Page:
Did Someone Intend To Fund A Living Trust They Left You But Did Not?
This scenario happens all too often in Nevada probate court: Someone made the effort to have a living trust set up but never got around to funding it. The beneficiary was expecting an inheritance that did not require probate, but here they are in probate court, hoping to receive at least some of what their loved one intended for them.
There’s an old legal proverb that says “an unfunded trust is worth as much as the paper it’s written on.” In reality, unfunded and underfunded trusts are a common enough problem that Nevada law addresses it directly. In some situations, the settlor (the person who set up the trust) was unable to fund it. However, for certain situations a remedy exists that may let you get the inheritance your spouse or loved one intended without going through the expense of a full probate.
Helping local & out-of-area clients with Nevada probate matters, call now 877-321-1721
If you are the successor trustee or beneficiary of an underfunded or unfunded living trust, you owe it to yourself to find out if you have a legal remedy. The Law Office of Jill Hanlon in Las Vegas provides a free consultation. Your time is limited, so set yours up right away. Contact us online now or call 702-666-8433.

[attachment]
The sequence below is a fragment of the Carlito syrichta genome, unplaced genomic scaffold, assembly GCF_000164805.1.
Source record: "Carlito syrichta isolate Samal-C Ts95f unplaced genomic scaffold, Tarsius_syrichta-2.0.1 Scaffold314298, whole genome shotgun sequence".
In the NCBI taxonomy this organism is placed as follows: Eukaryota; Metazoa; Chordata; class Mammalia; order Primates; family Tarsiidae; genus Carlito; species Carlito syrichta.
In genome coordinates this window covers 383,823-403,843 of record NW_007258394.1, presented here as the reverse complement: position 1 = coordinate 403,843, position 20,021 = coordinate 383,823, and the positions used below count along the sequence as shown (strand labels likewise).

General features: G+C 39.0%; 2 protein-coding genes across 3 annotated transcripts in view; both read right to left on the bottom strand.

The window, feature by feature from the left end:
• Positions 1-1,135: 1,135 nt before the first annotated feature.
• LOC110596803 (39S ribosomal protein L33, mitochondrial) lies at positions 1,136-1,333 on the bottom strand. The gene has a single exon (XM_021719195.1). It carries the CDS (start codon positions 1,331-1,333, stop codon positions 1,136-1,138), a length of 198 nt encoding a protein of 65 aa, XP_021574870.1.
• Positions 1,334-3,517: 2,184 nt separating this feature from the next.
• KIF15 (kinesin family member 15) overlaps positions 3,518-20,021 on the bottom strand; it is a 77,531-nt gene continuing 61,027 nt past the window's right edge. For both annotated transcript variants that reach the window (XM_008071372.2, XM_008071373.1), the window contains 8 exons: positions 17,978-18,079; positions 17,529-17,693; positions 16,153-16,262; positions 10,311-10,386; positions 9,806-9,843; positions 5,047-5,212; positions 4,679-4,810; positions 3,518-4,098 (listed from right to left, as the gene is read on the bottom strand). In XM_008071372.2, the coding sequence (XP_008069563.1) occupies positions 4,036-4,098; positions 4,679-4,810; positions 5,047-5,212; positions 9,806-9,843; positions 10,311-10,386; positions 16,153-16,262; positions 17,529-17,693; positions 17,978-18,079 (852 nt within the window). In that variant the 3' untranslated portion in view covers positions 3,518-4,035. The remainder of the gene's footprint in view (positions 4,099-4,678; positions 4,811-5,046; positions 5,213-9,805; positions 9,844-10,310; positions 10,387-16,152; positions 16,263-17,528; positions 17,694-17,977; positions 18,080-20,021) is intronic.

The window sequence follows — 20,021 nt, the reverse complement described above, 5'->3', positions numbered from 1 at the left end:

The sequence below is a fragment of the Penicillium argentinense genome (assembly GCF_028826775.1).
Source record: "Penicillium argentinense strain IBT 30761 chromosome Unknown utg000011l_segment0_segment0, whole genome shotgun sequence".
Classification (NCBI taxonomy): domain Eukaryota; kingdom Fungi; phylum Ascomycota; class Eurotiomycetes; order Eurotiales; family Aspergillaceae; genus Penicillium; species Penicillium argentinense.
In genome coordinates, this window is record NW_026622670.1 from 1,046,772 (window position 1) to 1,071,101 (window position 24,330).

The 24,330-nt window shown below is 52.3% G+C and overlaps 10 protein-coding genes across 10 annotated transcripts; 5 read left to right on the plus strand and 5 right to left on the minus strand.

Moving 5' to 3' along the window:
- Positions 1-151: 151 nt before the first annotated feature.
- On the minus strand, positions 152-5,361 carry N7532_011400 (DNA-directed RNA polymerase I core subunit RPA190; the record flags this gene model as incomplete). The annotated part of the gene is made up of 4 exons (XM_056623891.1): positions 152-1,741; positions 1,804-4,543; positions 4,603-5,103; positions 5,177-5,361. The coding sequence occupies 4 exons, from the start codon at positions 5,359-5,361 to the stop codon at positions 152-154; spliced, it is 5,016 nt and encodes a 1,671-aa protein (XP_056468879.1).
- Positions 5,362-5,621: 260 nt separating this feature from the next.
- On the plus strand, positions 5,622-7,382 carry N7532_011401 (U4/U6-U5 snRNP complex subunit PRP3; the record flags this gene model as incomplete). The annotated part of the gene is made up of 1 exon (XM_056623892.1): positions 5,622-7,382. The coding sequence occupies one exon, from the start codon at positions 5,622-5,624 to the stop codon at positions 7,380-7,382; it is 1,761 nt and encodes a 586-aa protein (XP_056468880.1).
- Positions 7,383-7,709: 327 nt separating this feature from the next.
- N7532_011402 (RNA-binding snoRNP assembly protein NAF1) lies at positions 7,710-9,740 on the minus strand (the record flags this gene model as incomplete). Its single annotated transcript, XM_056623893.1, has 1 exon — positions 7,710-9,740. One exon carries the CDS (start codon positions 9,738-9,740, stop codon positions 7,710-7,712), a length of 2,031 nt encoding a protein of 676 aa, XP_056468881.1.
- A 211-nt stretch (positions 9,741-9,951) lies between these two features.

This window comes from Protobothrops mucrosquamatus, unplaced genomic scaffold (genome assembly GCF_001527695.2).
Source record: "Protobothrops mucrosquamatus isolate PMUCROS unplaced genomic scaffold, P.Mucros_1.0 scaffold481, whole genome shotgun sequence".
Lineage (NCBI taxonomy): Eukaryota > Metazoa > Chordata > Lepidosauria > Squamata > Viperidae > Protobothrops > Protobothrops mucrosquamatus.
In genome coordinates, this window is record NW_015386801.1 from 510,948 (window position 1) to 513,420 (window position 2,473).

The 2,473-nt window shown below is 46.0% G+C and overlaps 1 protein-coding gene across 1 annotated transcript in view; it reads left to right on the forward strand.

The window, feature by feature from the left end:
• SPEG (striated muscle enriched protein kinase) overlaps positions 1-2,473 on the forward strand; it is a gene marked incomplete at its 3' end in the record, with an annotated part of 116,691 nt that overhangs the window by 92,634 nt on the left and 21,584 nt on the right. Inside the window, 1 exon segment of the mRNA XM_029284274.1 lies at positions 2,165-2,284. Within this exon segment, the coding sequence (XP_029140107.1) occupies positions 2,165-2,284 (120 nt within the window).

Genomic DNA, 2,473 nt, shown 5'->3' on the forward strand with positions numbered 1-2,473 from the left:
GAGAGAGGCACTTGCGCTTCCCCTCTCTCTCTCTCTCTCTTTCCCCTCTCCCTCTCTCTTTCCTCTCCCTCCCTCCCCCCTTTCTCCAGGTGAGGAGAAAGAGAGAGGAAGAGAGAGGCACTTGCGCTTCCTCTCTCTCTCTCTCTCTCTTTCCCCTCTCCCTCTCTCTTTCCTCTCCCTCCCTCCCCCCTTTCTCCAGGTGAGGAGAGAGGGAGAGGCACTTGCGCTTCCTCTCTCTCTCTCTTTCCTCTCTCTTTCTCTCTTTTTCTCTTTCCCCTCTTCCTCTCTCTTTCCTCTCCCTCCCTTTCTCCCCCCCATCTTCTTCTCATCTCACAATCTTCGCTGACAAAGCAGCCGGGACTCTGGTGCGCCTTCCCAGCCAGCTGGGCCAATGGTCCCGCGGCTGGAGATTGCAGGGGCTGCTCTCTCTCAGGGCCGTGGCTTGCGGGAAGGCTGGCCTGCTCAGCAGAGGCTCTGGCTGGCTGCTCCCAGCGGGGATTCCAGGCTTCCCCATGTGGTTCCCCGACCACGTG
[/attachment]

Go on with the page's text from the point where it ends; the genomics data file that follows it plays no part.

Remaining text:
Was The Trust Left Unfunded By Mistake?
Far more often than you might think, living trusts are left unfunded or underfunded even though the settlor had money and assets specifically set aside for it. They saw a lawyer, designated the assets to be used and signed the forms, so they thought they were done. What they may not have realized is that the title to the assets still had to be transferred to the trust. Or, they may have transferred some correctly, but not all.
Whether you are a beneficiary or a successor trustee of a living trust, if you believe that trust was left under- or unfunded by mistake, you may have a chance to fix things.
Under Nevada law, courts are authorized to order trust transfers after the settlor’s death if a petitioner can show that he or she intended it. However, they will only do so if there is sufficient evidence to show that a certain amount or specific assets were intended for the trust.
A Single Court Appearance Could Save Your Inheritance
Living trusts are popular estate planning tools because they don’t require the lengthy, sometimes expensive process of probate. If that trust protection failed for lack of funding, don’t give up because you dread the probate process. This process is not like probate — it is much shorter and less costly, and requires only a single appearance in court in most cases.
Attorney Jill Hanlon has been assisting Nevada clients with issues like this for more than 17 years. She knows every aspect of these procedures and, just as important, how to navigate the system efficiently and cost-effectively.